Virus: Symphonic Suite
International Title
Music By: Teo Macero
Record Label: Nippon Columbia
Running Time: 30:57 Discs: 1
Release: March 2012 CD Number: FJCM-018
Anthony Romero

This 2012 title marks the second LP to CD release for the mega budget, for its time, film Virus (1980). Now while the score for the movie was a joint effort between Teo Macero and Kentaro Haneda, this release focuses on an orchestrated reworking of the Macero material by the composer himself. The end result is so-so, with enough links between the two to make the inspiration often obvious… but one that just makes you yearn for them to release the actual score instead.

Now this isn’t my first rodeo. I’m familiar with Symphonic Suites and know they, by their nature, are supposed to deviate from the material a little. Sometimes the result is very similar, just with new orchestration, and sometimes the approach is quite unique to the material, as was seen on the Princess Mononoke Symphonic Suite (TKCA-71395). This one for Virus, to either its credit or discredit, sounds very much like work from the film. It’s the same composer, same orchestra, and so no surprise there. Still, it deviates in quite a few ways from the movie themes, and sadly none of this for the better.

The CD starts off with an original piece, “Prelude: Opening”, before diving into “Main Theme: You Are Love” which is the most movie faithful piece on the disc. This theme is heard several times during the movie, but most notably when the submarine is disembarking from Antarctica. In fact, the only real deviation is a short piano solo that was added in the middle.

Next track, called “Virus”, is more foreboding in nature. While segments of the track are unrecognizable, there is a moment that links up when Yoshizumi and the others are discussing the projected nuclear catastrophe. This is followed by the less remarkable “Multiplication”, which my mind could not attach a scene to.  The same could be said of the “Longest Way”, which, even though by the title it seems like it’s related to Yoshizumi’s long trek back by foot, I could not attach a scene to the music.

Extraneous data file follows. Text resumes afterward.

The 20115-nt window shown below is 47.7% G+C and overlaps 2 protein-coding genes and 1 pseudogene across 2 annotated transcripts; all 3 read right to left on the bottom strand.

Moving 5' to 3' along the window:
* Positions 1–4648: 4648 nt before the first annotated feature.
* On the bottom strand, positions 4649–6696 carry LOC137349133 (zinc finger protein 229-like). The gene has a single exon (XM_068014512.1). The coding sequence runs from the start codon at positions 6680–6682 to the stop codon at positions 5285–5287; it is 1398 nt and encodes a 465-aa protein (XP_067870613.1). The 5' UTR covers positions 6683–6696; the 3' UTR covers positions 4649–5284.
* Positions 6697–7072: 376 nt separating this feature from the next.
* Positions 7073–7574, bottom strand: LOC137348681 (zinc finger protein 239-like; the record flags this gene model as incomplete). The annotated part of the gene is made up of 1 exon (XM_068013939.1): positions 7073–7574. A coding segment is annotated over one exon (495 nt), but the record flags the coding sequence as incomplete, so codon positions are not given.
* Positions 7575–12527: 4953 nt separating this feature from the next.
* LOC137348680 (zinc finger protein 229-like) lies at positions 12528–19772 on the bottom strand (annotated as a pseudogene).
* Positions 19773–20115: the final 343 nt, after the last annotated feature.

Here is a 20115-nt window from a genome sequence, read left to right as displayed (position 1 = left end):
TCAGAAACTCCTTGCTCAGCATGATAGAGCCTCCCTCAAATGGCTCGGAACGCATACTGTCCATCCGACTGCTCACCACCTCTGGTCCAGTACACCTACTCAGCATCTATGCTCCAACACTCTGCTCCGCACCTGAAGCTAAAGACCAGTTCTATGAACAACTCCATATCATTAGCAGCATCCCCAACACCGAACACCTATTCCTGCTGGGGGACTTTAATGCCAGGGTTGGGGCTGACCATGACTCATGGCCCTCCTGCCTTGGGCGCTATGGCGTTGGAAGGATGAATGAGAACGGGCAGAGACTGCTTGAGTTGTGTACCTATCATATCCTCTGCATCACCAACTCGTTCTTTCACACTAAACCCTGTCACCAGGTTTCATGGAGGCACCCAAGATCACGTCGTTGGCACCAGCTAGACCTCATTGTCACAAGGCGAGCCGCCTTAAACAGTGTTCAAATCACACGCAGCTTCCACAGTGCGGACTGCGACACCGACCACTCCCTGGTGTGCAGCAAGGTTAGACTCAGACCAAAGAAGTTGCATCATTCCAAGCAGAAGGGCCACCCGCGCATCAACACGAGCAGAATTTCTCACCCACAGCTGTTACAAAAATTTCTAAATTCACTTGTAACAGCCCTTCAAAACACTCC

In fact, as a whole, the titles don’t relate too much to their use in the film, on those rare occasions the music itself does link up to a scene. For example, “Interlude: Rising to the Surface” seems like it would be related to the sub, but is actually heard when Yoshizumi and Carter are running through Washington DC toward the White House.

In terms of the best track from this release, it’s probably “Love Theme: Adieu, Mon Amour”, although that’s a bit of a copout answer as this theme was already released on the 2011 Virus CD (FJCM-011). To make it clear, this is the same theme, but not the same orchestration. This one lasts about 12 seconds longer, for example. In terms of a runner up best track, “Extinction” would probably win.  This foreboding track, which plays when the film is showing the death tolls for the major cities, is pretty faithful except when the movie really ramps up for the Tokyo tally this track instead kind of whimpers onward for a bit more before finally ending.

As for the worst track, “Antartica” gets that title. It sounds nothing like the music in the film, having an odd amount of experimentation in what is an otherwise plain classical CD. At its worst, this track feels like the orchestra was just playing without a conductor, feeling oddly all over the place.

In terms of the packaging, this is another LP replica release. This means another cardboard slip cover with the CD coming in a plastic jacket. The booklet is a folded piece of paper that has another, smaller loose folded piece of paper inside it. The entire package comes in a non-description, easily opened plastic sleeve. While the LP replicas might appeal to some, I find them annoying, especially ones like this that are a real pain to put back together.

Overall, this release is okay, but just has one too many things going against it for me to recommend getting it. The themes just aren’t as satisfying as their movie counterparts, while this disc, at just over 30 minutes, is real short. Factoring shipping, I spent about $1 a minute in the end. Hopefully, some day, a company gives the film a proper, actual score release.

Rating: Star Rating
  1. Prelude: Opening
  2. Main Theme: You Are Love
  3. Virus
  4. Multiplication
  5. Longest Way
  6. Terror
  7. Interlude: Rising to the Surface
  8. Love Theme: Adieu, Mon Amour
  9. Extinction
  10. Antarctica
  11. You Are Love
  12. Postlude: Resurrection